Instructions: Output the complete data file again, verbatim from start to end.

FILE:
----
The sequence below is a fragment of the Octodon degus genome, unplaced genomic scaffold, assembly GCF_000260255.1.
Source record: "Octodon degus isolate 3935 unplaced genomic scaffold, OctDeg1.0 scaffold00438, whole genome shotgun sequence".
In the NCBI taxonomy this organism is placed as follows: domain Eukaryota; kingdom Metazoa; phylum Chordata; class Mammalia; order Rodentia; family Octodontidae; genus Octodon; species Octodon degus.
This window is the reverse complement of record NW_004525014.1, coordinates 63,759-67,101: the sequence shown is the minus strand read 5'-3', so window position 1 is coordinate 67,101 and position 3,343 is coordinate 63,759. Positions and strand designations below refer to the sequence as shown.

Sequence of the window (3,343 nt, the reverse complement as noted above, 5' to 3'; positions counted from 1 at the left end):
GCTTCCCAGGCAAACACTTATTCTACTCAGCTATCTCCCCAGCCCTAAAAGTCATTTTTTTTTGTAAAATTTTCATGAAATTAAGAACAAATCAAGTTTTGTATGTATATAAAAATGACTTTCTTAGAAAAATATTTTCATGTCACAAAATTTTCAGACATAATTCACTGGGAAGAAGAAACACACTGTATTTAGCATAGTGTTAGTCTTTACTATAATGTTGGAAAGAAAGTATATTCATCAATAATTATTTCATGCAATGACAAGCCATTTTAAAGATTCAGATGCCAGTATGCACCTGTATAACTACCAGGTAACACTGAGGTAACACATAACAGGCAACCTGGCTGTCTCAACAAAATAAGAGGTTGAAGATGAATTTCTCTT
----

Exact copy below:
The sequence below is a fragment of the Octodon degus genome, unplaced genomic scaffold, assembly GCF_000260255.1.
Source record: "Octodon degus isolate 3935 unplaced genomic scaffold, OctDeg1.0 scaffold00438, whole genome shotgun sequence".
In the NCBI taxonomy this organism is placed as follows: domain Eukaryota; kingdom Metazoa; phylum Chordata; class Mammalia; order Rodentia; family Octodontidae; genus Octodon; species Octodon degus.
This window is the reverse complement of record NW_004525014.1, coordinates 63,759-67,101: the sequence shown is the minus strand read 5'-3', so window position 1 is coordinate 67,101 and position 3,343 is coordinate 63,759. Positions and strand designations below refer to the sequence as shown.

Sequence of the window (3,343 nt, the reverse complement as noted above, 5' to 3'; positions counted from 1 at the left end):
GCTTCCCAGGCAAACACTTATTCTACTCAGCTATCTCCCCAGCCCTAAAAGTCATTTTTTTTTGTAAAATTTTCATGAAATTAAGAACAAATCAAGTTTTGTATGTATATAAAAATGACTTTCTTAGAAAAATATTTTCATGTCACAAAATTTTCAGACATAATTCACTGGGAAGAAGAAACACACTGTATTTAGCATAGTGTTAGTCTTTACTATAATGTTGGAAAGAAAGTATATTCATCAATAATTATTTCATGCAATGACAAGCCATTTTAAAGATTCAGATGCCAGTATGCACCTGTATAACTACCAGGTAACACTGAGGTAACACATAACAGGCAACCTGGCTGTCTCAACAAAATAAGAGGTTGAAGATGAATTTCTCTT